One second interval too long?

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I'm trying to build an alarm clock with a Teensy 2.0 (ATMega32U4) and I've programmed it to generate an interrupt every second using this code:

  //
  // setup timer1 to generate an interrupt every second
  //
  TCCR1A = 0x00;
  TCCR1B = 0x0C;  // CTC1, mode 4, CK / 256 ==> prescaler 256x
  OCR1AH = 0xF4;   // 16000000 / 256 = 62500 = 0xF424
  OCR1AL = 0x24;
  TCNT1H = 0;
  TCNT1L = 0; 

I also print a string in the interrupt handler (with the HID_Listen program) but it looks to me like the interval between the printouts is slightly larger then 1 second, more like 1.5 seconds.

Is there an error in my timer code?

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avrcalc.exe agrees F424 with /256 on 16MHz (obviously F423 if CTC)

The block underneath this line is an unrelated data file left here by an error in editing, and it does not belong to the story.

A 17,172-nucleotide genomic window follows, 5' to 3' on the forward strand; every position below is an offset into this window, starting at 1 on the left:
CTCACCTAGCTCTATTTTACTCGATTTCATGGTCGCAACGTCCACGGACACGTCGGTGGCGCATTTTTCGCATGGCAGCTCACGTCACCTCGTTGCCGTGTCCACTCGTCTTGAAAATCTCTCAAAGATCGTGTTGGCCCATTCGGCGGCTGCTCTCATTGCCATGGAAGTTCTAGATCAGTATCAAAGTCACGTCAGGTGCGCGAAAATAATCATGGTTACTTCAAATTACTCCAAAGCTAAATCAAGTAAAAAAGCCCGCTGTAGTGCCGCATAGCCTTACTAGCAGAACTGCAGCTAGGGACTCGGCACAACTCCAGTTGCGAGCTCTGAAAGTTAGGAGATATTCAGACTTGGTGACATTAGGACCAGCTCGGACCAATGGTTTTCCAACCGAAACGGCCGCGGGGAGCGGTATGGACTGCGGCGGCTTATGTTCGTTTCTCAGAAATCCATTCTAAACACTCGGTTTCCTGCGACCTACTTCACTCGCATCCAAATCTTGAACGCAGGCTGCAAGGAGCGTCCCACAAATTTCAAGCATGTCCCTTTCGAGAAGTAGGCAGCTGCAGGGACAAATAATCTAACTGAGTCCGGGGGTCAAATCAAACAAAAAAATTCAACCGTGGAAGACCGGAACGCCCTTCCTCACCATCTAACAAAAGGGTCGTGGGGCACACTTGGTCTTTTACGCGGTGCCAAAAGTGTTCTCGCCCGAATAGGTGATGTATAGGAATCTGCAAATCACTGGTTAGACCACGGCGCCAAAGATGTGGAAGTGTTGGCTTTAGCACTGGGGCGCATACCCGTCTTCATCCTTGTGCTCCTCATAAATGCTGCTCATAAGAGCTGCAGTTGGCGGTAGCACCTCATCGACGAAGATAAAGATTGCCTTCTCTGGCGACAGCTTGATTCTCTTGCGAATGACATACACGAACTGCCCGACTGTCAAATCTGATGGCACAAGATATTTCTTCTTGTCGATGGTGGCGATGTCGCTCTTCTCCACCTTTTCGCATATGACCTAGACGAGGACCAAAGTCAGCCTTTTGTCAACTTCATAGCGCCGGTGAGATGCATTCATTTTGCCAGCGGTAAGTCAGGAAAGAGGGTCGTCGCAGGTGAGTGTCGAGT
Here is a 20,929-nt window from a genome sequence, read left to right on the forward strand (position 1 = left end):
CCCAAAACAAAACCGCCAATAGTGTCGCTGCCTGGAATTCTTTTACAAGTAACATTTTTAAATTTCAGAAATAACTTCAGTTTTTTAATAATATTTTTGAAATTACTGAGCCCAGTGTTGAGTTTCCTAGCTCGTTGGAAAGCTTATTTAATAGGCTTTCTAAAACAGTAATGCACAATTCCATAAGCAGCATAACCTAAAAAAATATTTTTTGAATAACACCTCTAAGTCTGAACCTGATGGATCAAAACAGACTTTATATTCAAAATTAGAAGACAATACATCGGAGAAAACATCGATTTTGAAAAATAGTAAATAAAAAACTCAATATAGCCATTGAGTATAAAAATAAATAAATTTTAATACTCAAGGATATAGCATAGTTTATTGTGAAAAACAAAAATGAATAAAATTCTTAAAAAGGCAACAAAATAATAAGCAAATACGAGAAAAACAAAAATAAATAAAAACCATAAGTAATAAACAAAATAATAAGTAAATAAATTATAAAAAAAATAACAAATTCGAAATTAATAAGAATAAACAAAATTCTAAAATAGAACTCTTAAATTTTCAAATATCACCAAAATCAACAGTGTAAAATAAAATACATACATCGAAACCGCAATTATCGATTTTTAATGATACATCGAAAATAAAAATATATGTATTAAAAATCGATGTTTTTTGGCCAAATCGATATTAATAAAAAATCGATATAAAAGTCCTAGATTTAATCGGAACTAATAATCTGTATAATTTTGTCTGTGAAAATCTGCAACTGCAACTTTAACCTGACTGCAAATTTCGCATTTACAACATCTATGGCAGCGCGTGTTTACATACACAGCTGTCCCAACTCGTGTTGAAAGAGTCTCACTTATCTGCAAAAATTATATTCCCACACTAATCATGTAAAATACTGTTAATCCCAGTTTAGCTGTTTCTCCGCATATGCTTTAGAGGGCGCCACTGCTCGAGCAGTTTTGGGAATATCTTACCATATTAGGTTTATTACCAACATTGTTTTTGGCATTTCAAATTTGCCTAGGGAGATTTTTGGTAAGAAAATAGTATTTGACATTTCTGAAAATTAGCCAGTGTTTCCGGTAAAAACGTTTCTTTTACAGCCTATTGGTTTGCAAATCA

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I found the culprit.

I needed to set the CPU clock prescalar as well. Don't know what it defaults to but I needed the following code:

#define CPU_PRESCALE(n)	(CLKPR = 0x80, CLKPR = (n))

 CPU_PRESCALE(0);

  //
  // setup timer1 to generate an interrupt every second
  //
  TCCR1A = 0x00;
  TCCR1B = 0x0C;  // CTC1, mode 4, CK / 256 ==> prescaler 256x
  OCR1AH = 0xF4;   // 16000000 / 256 = 62500 = 0xF424
  OCR1AL = 0x24;
  TCNT1H = 0;
  TCNT1L = 0; 
  set_bit( TIMSK1, OCIE1A );

I now see printouts every second.

Building my dreams!

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From the datasheet I gather that when you program the device the CPU prescaler gets set to 8. So you need to reset it manually.